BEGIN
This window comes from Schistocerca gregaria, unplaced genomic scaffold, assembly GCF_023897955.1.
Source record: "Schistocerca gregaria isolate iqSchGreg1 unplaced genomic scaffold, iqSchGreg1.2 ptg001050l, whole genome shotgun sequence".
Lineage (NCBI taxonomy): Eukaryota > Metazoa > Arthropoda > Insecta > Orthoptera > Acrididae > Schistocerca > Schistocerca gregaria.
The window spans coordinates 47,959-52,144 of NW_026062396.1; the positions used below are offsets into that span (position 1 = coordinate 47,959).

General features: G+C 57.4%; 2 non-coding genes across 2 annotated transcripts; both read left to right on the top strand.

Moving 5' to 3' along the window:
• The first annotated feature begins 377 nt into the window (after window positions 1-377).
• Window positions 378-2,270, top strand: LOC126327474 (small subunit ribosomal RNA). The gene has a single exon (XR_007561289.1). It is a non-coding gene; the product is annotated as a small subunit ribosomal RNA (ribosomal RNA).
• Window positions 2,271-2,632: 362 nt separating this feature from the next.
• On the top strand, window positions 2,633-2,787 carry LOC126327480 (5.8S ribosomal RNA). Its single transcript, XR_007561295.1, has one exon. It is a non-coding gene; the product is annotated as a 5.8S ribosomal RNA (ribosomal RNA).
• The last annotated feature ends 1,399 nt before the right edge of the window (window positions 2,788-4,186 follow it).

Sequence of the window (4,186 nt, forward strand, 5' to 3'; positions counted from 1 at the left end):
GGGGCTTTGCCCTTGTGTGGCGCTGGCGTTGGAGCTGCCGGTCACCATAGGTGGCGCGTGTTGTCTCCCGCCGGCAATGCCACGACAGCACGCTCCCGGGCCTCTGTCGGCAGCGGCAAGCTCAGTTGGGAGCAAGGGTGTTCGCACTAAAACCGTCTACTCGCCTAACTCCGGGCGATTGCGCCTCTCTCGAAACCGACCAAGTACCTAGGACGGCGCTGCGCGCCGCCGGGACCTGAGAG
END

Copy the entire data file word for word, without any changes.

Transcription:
This window comes from Schistocerca gregaria, unplaced genomic scaffold, assembly GCF_023897955.1.
Source record: "Schistocerca gregaria isolate iqSchGreg1 unplaced genomic scaffold, iqSchGreg1.2 ptg001050l, whole genome shotgun sequence".
Lineage (NCBI taxonomy): Eukaryota > Metazoa > Arthropoda > Insecta > Orthoptera > Acrididae > Schistocerca > Schistocerca gregaria.
The window spans coordinates 47,959-52,144 of NW_026062396.1; the positions used below are offsets into that span (position 1 = coordinate 47,959).

General features: G+C 57.4%; 2 non-coding genes across 2 annotated transcripts; both read left to right on the top strand.

Moving 5' to 3' along the window:
• The first annotated feature begins 377 nt into the window (after window positions 1-377).
• Window positions 378-2,270, top strand: LOC126327474 (small subunit ribosomal RNA). The gene has a single exon (XR_007561289.1). It is a non-coding gene; the product is annotated as a small subunit ribosomal RNA (ribosomal RNA).
• Window positions 2,271-2,632: 362 nt separating this feature from the next.
• On the top strand, window positions 2,633-2,787 carry LOC126327480 (5.8S ribosomal RNA). Its single transcript, XR_007561295.1, has one exon. It is a non-coding gene; the product is annotated as a 5.8S ribosomal RNA (ribosomal RNA).
• The last annotated feature ends 1,399 nt before the right edge of the window (window positions 2,788-4,186 follow it).

Sequence of the window (4,186 nt, forward strand, 5' to 3'; positions counted from 1 at the left end):
GGGGCTTTGCCCTTGTGTGGCGCTGGCGTTGGAGCTGCCGGTCACCATAGGTGGCGCGTGTTGTCTCCCGCCGGCAATGCCACGACAGCACGCTCCCGGGCCTCTGTCGGCAGCGGCAAGCTCAGTTGGGAGCAAGGGTGTTCGCACTAAAACCGTCTACTCGCCTAACTCCGGGCGATTGCGCCTCTCTCGAAACCGACCAAGTACCTAGGACGGCGCTGCGCGCCGCCGGGACCTGAGAG